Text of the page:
At a hearing on a motion to suppress an illegal search and seizure, a Boston police officer testified about responding to a radio broadcast for someone wanted in connection with a domestic assault and battery. The broadcast identified the license plate of the car the suspect might be in, the vicinity it was in and warned that he may have a gun. The officer continued that the victim of the domestic assault and battery went into the station to report the crime. After the motion judge made her findings the defense attorney requested factual clarification. After some additional inquiry the judge struck the portion of the officer’s testimony regarding the victim’s in person report of the domestic assault and battery. However, in denying the motion to suppress the judge found sufficient independent corroboration based on the broadcast stating that the vehicle was heading towards the defendant’s mother’s home. In fact, there was no such evidence in the record.
Never Relinquish Your Rights
The defendant in this case went to trial and was convicted. He appealed his conviction. The Massachusetts Supreme Judicial Court reversed the conviction holding that the motion judge’s decision on the motion to suppress was wrong. See Commonwealth v. Pinto, SJC-12134 (2017). There was no reasonable suspicion justifying the stop. In cases such as this, where a radio broadcast is used to justify the stop, the prosecution must show that the information was reliable and particularized. Reliability was not met here. The source of the information was not disclosed or known. Additionally, there was no basis of knowledge indicating that the source of the information was reliable or credible. Nor was there sufficient independent information corroborative of the broadcast.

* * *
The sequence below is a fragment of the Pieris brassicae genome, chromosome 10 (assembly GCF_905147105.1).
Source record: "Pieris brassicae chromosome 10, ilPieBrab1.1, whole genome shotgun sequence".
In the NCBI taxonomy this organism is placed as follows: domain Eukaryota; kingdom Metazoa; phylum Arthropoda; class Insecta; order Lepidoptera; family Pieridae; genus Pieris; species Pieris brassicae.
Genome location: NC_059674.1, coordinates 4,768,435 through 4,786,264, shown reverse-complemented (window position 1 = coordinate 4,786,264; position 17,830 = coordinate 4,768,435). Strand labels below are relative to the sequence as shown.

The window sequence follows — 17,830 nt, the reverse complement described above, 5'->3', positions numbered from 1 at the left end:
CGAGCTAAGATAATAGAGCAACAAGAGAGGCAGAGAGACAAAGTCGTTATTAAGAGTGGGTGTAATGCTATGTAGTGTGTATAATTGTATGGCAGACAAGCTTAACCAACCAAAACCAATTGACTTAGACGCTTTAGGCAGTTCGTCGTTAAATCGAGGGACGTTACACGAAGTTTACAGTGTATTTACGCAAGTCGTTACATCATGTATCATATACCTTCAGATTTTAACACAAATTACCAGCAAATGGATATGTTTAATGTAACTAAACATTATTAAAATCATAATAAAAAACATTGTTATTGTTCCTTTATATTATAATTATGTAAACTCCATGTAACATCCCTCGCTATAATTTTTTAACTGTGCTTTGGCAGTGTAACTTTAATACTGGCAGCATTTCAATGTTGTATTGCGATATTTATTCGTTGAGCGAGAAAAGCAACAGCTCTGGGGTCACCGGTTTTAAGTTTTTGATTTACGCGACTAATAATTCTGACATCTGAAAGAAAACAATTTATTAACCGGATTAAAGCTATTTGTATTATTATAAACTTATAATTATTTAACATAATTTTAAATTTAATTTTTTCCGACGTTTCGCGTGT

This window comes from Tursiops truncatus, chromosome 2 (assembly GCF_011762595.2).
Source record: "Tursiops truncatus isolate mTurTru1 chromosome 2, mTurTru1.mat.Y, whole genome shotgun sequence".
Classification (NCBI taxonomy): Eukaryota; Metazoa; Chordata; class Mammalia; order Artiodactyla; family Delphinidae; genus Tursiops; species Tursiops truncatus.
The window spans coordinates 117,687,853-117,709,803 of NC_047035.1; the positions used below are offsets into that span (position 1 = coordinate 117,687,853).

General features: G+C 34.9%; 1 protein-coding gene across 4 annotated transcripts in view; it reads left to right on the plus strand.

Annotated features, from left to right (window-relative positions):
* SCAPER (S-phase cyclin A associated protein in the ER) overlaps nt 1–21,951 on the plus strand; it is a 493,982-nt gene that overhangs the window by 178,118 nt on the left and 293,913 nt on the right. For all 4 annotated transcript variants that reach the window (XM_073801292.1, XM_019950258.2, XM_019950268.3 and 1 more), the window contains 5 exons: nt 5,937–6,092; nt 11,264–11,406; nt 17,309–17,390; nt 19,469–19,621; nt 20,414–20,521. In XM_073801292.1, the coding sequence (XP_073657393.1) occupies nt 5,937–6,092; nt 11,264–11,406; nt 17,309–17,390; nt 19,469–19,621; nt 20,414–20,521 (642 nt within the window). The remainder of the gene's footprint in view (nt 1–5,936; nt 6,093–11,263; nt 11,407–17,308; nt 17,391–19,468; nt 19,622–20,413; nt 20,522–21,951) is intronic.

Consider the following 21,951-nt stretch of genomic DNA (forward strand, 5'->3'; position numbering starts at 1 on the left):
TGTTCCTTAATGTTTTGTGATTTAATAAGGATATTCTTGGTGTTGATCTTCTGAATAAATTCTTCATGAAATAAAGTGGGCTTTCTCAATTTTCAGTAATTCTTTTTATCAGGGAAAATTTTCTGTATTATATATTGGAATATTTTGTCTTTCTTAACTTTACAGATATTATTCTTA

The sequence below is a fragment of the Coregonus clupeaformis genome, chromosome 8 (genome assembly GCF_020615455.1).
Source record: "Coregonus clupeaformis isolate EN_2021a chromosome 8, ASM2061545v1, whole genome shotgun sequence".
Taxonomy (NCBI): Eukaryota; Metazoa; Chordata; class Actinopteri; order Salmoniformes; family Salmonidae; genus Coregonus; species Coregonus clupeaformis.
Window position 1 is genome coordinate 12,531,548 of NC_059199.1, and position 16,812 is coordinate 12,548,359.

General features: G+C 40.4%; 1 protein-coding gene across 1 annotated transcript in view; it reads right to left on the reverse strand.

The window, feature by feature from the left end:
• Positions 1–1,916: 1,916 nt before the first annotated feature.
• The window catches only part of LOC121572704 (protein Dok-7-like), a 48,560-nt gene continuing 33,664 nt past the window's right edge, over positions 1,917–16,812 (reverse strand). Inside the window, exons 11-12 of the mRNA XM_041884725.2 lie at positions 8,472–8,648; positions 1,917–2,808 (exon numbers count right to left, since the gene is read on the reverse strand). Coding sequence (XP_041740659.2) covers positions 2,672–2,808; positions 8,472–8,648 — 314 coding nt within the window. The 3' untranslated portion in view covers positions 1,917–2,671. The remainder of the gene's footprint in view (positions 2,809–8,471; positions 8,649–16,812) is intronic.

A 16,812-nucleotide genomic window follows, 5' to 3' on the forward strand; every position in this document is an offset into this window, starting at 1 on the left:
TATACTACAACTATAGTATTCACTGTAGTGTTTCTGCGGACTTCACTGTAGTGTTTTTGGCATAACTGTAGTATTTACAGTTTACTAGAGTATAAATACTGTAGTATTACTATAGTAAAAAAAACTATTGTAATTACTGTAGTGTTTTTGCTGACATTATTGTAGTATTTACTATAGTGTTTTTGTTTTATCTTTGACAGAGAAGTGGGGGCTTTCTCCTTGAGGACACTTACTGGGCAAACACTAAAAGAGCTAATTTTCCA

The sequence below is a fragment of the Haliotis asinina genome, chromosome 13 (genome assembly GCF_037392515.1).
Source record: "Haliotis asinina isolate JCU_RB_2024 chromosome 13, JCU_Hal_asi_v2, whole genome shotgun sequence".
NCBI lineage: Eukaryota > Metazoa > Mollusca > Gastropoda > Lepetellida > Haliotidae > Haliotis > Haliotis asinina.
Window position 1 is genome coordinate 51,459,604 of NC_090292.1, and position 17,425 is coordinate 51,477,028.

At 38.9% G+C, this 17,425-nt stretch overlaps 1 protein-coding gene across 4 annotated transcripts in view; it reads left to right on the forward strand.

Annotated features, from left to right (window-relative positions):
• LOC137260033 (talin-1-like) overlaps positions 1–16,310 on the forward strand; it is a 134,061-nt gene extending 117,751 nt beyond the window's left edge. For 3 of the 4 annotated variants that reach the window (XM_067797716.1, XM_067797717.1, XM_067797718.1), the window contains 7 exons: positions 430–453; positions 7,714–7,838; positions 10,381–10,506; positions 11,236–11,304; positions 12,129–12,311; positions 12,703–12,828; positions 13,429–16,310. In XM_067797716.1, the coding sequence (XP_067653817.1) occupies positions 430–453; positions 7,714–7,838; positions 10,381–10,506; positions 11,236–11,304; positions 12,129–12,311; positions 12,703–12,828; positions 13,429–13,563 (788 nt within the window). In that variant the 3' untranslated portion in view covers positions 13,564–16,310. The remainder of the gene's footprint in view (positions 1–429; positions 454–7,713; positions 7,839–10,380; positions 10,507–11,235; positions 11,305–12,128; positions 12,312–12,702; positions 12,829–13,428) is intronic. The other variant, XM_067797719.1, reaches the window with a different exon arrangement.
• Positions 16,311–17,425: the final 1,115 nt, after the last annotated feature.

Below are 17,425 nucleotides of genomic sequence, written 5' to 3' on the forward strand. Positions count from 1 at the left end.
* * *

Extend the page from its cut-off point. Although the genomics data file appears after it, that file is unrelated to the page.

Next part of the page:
Find an Attorney Who Will Fight for You
As a criminal defense attorney here is what I find most troubling about this case. Interlocutory appeals in Massachusetts are discretionary and they are not often granted. Consequently, in cases like this one the only way to be vindicated after losing a motion to suppress that you should have won is to go to trial, lose and attack the issue on appeal. The problem with this is that more likely than not you have had to serve a jail sentence and probably got released before your appeal was heard. More troubling is the fact the motion judge made factual findings not supported by the record. The Supreme Judicial Court commented on this stating “The motion judge’s conclusion that the radio broadcast was corroborated by the fact that the vehicle was near the house of the defendant’s mother is not supported by the record”. I give a tremendous amount of credit to the defendant’s lawyer in this case. He did everything he could to make sure the judge got the facts right. Unfortunately, in spite of those efforts an extremely erroneous, unsubstantiated finding was made that resulted in Mr. Pinto having to go to trial.
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